Cracking the Case: Lighting Up Under Lock and Key

As everyone knows, it’s been illegal to smoke in public in the UK for years now – ever since the ‘smoking ban’ came into force on 1 July 2007, in fact.

The 2006 Health Act s2 that introduced the ‘ban’ is one of those unusual pieces of legislation that actually achieved its goal and has successfully driven down smoking rates ever since.

What may surprise you though is that there are a few exceptions to the Act. A clear one is in the theatre: an actor lighting up in a play, though in a space where other people are working, is not committing an offence.

But what about some of the other exceptions? Prisons, for example?

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Passive Smoking is Bad For You

This question was at the heart of the case of Black v Secretary of State for Justice [2017] UKSC 81.

The appellant is a non-smoking prisoner who has a number of health problems exacerbated by tobacco smoke. He argued that despite the smoking ban, he was regularly inhaling second-hand smoke from his fellow, smoking prisoners, and that all prisoners should therefore have access to the NHS Smoke-Free Compliance Line.

The Secretary of State refused, explaining that prisons are Crown property the smoking ban did not apply to the Crown.

At first instance, Singh J disagreed and found for the claimant, a ruling that was reversed in the Court of Appeal. The appellant then appealed to the Supreme Court.

The Crown Exception

The case ultimately revolved around the simple point whether parliamentary statutes bind the Crown. If they do, then the ban would extend to prisons. If not, then not.

Though a seemingly archaic tradition, it has long been the case that statutes do not bind the Crown unless this is explicitly stated in the statute (or such an implication is necessary to make the statute work at all).

Parliamentary draughtsmen are well aware of this, and so it might be assumed that this would be a simple open and shut case. The Crown was not included in the wording of the s2, and so is not included in the ban. This simple argument was lent more weight by the fact that other sections of the 2006 Act (Part 3 Chapter 1 s23 on the supervision and management of controlled drugs, if you’re interested) do explicitly bind the Crown. If Parliament had intended s2 to apply to the Crown, then it would have said so.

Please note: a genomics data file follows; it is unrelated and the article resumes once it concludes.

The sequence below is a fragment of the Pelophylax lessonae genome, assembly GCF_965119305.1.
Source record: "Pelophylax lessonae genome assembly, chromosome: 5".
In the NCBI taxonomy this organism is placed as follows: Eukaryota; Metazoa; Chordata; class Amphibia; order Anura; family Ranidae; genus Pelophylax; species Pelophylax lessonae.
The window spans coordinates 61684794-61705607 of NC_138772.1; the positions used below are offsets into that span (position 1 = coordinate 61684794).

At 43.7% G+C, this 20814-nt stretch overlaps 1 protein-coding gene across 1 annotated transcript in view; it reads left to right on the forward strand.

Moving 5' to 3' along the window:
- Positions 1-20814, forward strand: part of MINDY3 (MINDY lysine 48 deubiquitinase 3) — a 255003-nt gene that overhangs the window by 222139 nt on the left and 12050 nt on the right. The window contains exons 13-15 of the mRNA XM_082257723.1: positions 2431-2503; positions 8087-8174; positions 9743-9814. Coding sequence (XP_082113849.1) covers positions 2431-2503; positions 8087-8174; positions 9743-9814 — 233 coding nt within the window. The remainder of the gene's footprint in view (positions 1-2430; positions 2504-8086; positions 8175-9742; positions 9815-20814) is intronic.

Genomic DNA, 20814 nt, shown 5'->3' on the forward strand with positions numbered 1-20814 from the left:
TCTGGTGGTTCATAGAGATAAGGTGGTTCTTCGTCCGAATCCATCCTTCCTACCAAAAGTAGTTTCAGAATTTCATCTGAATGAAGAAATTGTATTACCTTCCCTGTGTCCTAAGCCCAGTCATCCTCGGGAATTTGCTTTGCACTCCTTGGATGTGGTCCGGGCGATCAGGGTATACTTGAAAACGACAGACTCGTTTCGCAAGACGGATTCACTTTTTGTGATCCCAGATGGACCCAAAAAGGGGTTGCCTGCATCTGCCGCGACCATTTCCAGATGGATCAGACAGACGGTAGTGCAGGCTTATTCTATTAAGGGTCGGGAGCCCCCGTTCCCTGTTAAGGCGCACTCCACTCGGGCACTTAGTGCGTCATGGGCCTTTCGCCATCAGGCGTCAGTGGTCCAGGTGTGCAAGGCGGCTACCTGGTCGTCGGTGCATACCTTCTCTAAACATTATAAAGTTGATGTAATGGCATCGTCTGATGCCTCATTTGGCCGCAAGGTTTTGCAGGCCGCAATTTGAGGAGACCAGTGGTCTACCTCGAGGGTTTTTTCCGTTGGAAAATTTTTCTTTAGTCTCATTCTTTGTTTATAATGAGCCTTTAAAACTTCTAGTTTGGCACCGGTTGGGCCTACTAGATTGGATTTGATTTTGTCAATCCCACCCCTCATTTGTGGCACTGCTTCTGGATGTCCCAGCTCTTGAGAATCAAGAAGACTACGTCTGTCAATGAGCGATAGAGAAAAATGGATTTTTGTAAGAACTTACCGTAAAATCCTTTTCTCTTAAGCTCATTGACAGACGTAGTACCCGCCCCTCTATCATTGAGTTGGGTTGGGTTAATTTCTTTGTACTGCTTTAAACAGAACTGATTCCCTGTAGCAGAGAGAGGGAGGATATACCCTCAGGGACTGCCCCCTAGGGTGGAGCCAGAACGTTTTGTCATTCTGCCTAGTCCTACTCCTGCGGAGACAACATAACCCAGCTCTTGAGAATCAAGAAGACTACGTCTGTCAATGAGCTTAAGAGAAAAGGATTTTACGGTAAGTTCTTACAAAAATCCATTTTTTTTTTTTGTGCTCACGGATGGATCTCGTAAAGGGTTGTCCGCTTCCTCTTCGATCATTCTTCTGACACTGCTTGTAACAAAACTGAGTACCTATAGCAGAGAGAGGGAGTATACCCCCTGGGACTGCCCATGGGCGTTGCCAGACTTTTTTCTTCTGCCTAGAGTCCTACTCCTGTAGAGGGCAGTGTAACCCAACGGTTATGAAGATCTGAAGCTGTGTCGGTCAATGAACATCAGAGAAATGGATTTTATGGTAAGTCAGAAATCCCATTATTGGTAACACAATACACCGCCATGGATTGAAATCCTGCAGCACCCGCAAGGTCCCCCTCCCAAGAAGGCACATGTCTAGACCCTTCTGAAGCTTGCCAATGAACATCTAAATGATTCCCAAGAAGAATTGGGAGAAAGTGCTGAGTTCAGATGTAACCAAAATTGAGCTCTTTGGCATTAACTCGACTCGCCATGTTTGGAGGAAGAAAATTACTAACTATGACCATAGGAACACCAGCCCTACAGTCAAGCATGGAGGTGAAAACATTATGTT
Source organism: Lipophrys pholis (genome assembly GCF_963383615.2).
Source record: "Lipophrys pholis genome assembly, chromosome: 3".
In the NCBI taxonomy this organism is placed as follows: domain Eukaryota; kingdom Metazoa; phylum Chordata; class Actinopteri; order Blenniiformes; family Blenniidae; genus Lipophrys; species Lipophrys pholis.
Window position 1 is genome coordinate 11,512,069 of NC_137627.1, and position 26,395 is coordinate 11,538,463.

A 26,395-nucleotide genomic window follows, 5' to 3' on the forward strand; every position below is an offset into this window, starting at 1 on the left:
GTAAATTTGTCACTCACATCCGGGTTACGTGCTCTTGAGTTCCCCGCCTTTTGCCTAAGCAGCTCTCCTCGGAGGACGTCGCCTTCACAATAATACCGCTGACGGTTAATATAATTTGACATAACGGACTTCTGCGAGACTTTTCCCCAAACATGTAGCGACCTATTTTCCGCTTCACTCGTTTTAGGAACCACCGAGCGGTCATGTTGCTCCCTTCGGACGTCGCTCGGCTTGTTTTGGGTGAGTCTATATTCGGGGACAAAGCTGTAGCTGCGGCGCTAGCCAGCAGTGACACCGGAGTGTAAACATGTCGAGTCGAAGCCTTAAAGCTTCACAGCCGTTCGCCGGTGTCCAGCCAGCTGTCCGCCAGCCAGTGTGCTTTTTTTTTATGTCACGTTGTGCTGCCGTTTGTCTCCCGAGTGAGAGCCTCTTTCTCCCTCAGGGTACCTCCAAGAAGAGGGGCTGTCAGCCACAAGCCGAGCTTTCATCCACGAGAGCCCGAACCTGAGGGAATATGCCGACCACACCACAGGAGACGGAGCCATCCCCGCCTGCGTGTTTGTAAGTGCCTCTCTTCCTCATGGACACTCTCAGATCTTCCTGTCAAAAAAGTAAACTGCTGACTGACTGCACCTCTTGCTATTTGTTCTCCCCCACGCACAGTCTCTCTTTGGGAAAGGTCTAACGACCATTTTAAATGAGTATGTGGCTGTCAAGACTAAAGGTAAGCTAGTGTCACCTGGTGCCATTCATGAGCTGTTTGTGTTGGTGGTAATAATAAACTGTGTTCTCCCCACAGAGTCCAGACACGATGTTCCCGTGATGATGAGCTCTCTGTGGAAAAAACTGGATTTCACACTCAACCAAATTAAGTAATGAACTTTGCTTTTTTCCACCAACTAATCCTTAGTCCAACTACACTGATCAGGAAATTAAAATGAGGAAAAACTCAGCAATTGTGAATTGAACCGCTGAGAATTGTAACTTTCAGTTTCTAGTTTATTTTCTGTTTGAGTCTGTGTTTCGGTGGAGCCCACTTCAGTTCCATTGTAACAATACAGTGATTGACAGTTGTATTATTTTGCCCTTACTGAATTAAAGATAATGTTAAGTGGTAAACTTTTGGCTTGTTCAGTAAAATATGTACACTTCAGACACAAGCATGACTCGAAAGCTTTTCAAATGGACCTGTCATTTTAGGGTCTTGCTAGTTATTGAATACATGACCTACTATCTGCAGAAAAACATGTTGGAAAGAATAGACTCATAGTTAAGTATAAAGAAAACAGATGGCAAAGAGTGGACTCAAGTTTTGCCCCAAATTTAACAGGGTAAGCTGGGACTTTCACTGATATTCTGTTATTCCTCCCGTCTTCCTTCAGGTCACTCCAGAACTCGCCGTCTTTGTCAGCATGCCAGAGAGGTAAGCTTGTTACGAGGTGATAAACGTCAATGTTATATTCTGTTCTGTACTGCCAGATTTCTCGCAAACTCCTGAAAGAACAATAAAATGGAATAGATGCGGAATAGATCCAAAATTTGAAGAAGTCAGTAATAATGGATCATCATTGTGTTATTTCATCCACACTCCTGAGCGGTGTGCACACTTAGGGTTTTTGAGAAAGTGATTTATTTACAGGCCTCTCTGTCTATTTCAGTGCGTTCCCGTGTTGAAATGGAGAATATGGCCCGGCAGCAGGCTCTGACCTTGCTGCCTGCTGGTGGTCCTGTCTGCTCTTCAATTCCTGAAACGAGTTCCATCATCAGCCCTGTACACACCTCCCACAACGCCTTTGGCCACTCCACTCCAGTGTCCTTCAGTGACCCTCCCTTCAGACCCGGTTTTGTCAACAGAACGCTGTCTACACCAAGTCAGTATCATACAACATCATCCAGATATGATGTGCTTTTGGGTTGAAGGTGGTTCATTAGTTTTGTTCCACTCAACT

However, as became clear during the litigation, in discussions prior to 1 July 2007 Her Majesty’s Prison Service thought that prisons would fall under the ban. The Prison Service went so far as to draft guidance on the topic, issued in April 2007.

The Supreme Court Judgement

Lady Hale, giving the unanimous judgement of the court, held with ‘considerable reluctance’ that the Prison Service was wrong. S2 did not apply to the Crown, and so prisons are exempt from the smoking ban.

Although good idea, and generally desirable, for smoking to be banned in prisons, it was not the place of the court to ascribe to Parliament an intention that it did not have when enacting the ban. It remains to be seen whether Parliament passes a short amendment to the 2006 Act explicitly bringing Crown property into the remit of the ban

As a final note, one of the curious side-effects of this judgment, well recognised by the court throughout, is that other Crown properties are also not bound by the ban. This includes, for example, central government department buildings. These typically all have non-smoking guidance or instructions issued by building managers, say, but these are just that; instructions. They have no legal force.

Thus we are in the curious position where is it illegal to smoke in hospitals, but not in the Department of Health.


Published: 18/01/18     Author: Oliver Jackson

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